People v. Peel, 2018 IL App (4th) 160100 (August). Episode 531 (Duration 10:11)
Defendant shot his gun off in his yard into the ground in the middle of the night.
Defendant fired a handgun from somewhere in the vicinity of the front door of his home located in a residential subdivision of Heyworth, Illinois.
According to defendant, he decided to test-fire a Smith & Wesson 9-millimeter semiautomatic handgun in his front yard sometime after 8 p.m. because his girlfriend was going to be using it while qualifying for her concealed carry permit.
Defendant said test-firing was necessary because the gun had jammed previously and he was trying new ammunition at the suggestion of his father. Defendant testified he exited his front door after consuming one or two beers, went down the front steps, and fired a number of rounds into the ground in his front yard, in a location he previously cleared of snow for his dogs.
He could not recall the exact number of rounds fired, but he estimated it to be “five to nine.” He saw the holes where the rounds landed and did not see any ricochet. Defendant described his angle of fire as, “I would guess 30 degrees, less than 45 degrees right out in front of me.”
The empty shell casings were ejected back and to the right of defendant as he fired.
He said he fired the rounds as quickly as possible because that was when the gun jammed previously, and he estimated it took no more than three to four seconds.
Neighbors reported hearing different groupings of shots, up to 3.
7 casings were found near or in Defendant’s house.
A witness said he saw a series of four flashes followed by loud booms coming from the front door, straight across from the doorbell at a height just below the deadbolt lock on the front door.
Also, although Defendant said he was test-firing the handgun because it had jammed previously, so he had loaded it with new Federal brand ammunition, yet the police recovered casings of two different types, brass and nickel.
Reckless Discharge of a Firearm
the State charged defendant with reckless discharge of a firearm (720 ILCS 5/24-1.5(a), alleging defendant discharged a firearm in a reckless manner, which endangered the bodily safety of an individual. To see a comprehensive list of other Illinois crimes go here.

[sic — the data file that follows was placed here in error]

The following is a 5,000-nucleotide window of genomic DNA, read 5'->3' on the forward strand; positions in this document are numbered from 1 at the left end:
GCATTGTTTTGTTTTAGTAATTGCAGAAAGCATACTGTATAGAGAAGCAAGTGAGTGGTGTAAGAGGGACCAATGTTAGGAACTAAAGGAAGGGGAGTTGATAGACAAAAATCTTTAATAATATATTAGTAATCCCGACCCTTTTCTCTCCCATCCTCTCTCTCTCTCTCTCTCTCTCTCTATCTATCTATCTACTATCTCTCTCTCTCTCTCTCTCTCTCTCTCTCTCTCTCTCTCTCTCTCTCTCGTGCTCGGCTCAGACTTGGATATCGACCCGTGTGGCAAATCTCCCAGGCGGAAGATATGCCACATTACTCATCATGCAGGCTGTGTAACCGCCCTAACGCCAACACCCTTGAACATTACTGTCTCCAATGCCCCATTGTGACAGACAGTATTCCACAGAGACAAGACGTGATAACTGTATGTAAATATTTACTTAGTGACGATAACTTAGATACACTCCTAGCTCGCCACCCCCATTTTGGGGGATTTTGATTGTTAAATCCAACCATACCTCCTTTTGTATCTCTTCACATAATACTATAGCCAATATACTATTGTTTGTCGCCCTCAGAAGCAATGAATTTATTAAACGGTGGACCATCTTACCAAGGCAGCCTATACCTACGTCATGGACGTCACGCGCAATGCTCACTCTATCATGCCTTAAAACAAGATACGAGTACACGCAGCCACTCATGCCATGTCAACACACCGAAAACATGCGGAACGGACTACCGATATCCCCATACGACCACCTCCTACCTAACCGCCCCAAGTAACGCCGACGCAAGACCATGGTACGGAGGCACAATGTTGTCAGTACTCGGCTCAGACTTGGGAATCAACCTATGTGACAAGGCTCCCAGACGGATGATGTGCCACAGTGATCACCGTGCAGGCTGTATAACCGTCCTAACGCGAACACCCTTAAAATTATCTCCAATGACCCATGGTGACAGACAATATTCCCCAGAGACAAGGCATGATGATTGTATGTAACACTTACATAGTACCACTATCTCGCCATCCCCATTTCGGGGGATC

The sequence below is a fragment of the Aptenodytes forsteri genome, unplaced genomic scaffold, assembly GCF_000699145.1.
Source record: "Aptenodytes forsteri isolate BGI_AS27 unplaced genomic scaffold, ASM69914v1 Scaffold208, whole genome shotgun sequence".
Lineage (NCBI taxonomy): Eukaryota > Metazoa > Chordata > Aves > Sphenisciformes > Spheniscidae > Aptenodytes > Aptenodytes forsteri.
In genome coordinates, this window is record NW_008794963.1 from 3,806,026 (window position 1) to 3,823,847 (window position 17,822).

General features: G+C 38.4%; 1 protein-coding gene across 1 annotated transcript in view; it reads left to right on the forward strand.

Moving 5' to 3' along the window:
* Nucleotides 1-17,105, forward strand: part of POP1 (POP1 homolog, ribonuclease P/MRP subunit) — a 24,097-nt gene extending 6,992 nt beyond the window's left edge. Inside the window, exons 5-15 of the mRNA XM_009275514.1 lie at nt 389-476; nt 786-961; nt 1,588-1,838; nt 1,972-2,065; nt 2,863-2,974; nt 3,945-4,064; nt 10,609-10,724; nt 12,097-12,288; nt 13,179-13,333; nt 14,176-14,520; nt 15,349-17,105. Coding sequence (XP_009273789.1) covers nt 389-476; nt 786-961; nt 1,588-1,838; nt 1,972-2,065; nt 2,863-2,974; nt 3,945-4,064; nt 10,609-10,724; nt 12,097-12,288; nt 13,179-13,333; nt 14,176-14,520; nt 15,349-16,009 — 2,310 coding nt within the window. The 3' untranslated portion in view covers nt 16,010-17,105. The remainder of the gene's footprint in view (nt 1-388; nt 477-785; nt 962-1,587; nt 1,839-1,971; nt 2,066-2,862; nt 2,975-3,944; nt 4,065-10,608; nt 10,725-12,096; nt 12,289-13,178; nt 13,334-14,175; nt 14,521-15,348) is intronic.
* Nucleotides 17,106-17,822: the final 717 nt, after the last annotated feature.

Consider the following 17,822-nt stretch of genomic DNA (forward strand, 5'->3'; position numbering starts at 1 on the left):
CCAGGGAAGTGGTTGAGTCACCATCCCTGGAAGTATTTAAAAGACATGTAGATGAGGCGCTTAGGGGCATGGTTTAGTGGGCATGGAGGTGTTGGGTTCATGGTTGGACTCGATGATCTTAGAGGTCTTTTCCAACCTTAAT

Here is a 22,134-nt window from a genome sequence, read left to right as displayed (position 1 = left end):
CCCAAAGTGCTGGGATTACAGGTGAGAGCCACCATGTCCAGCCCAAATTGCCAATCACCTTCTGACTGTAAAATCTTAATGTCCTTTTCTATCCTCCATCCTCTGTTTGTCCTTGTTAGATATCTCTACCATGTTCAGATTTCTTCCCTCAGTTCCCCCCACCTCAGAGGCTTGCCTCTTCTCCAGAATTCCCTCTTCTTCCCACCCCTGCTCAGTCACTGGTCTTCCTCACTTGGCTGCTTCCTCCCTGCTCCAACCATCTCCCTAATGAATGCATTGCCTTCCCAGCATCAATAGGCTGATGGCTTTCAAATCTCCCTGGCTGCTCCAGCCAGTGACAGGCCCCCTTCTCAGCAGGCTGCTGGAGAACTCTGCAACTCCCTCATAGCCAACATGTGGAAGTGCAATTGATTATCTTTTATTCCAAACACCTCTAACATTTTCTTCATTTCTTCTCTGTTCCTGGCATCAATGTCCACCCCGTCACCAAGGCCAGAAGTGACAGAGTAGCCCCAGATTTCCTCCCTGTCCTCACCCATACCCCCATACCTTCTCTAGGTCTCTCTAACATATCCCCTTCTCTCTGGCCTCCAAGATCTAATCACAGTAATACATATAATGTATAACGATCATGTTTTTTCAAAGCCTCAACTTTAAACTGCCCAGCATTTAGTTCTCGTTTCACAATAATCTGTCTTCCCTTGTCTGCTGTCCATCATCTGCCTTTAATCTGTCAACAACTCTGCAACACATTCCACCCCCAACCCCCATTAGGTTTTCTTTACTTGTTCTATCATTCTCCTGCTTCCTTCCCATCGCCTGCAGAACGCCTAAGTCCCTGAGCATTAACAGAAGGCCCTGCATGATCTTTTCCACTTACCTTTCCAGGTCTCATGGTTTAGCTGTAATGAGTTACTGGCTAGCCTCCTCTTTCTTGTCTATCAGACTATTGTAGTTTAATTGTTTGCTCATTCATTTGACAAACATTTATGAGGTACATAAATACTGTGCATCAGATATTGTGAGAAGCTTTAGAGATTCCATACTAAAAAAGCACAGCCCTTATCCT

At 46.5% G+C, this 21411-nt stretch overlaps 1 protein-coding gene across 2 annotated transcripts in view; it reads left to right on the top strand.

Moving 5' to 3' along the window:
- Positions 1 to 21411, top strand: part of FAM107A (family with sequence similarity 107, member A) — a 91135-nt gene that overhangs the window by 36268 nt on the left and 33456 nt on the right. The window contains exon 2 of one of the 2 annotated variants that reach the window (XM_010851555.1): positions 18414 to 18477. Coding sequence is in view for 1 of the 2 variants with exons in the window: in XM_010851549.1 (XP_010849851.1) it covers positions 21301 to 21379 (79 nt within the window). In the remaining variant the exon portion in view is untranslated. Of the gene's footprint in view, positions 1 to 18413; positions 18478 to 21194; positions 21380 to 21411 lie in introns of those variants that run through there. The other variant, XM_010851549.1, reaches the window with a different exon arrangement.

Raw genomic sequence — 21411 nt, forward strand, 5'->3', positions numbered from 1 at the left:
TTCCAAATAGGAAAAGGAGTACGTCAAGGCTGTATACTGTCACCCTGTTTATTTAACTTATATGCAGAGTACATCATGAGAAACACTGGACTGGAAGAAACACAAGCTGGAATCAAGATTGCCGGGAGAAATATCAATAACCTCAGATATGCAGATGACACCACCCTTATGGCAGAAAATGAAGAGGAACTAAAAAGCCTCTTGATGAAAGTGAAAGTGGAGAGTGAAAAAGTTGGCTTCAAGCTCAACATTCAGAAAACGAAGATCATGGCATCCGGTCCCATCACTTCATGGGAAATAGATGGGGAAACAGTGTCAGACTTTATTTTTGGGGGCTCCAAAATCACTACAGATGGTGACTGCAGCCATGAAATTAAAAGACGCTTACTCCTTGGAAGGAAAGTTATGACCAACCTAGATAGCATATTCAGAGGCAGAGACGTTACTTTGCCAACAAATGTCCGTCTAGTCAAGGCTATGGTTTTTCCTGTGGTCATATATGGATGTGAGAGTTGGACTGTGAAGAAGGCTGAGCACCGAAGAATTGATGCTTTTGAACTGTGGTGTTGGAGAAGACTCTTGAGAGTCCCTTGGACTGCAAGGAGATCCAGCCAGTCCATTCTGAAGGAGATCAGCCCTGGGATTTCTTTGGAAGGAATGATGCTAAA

After a jury trial he was convicted. The court sentenced defendant to 30 months of probation and 4 days of imprisonment.
“A person commits the offense of reckless discharge of a firearm when he (1) recklessly discharges a firearm, and (2) endangers the bodily safety of an individual.” People v. Collins, 214 Ill. 2d 206, 212, 824 N.E.2d 262, 265 (2005).
“A person is reckless or acts recklessly, when he consciously disregards a substantial and unjustifiable risk that circumstances exist or that a result will follow, described by the statute defining the offense; and such disregard constitutes a gross deviation from the standard of care which a reasonable person would exercise in the situation.” (Internal quotation marks omitted.) People v. Watkins, 361 Ill. App. 3d 498, 500, 837 N.E.2d 943, 945 (2005).
See also this Illinois resource page on criminal mental states.
Defendant argues his conviction should be overturned where the evidence showed he fired a handgun into the ground, there was no evidence of ricochet, and no one was near him when he discharged his weapon.
“In order to satisfy the element of ‘endangerment’ contained in the statute, the State must establish that a defendant’s reckless conduct created a dangerous situation—such that an individual was in peril of probable harm or loss.” Collins, 214 Ill. 2d at 215.
Defendant argues he shot into the ground, a practice he believed to be safe because it lessened the possibility of any ricochet. Moreover, he said he saw no evidence of ricochet when he fired.
Why He Lying?
Defendant admitted on cross-examination he initially told police he had not fired a gun that night.
The Point Of The Law
As our supreme court has stated in Collins, part of the danger inherently caused by a reckless discharge of a firearm is the ricochet effect when bullets hit the ground. Collins, 214 Ill. 2d at 218. Further, the supreme court noted a defendant’s conduct need not actually endanger anyone but instead could be conduct that might result in harm, citing the legislative history for section 24-1.5 of the Criminal Code of 2012 (Criminal Code) (720 ILCS 5/24-1.5 (West 2012)).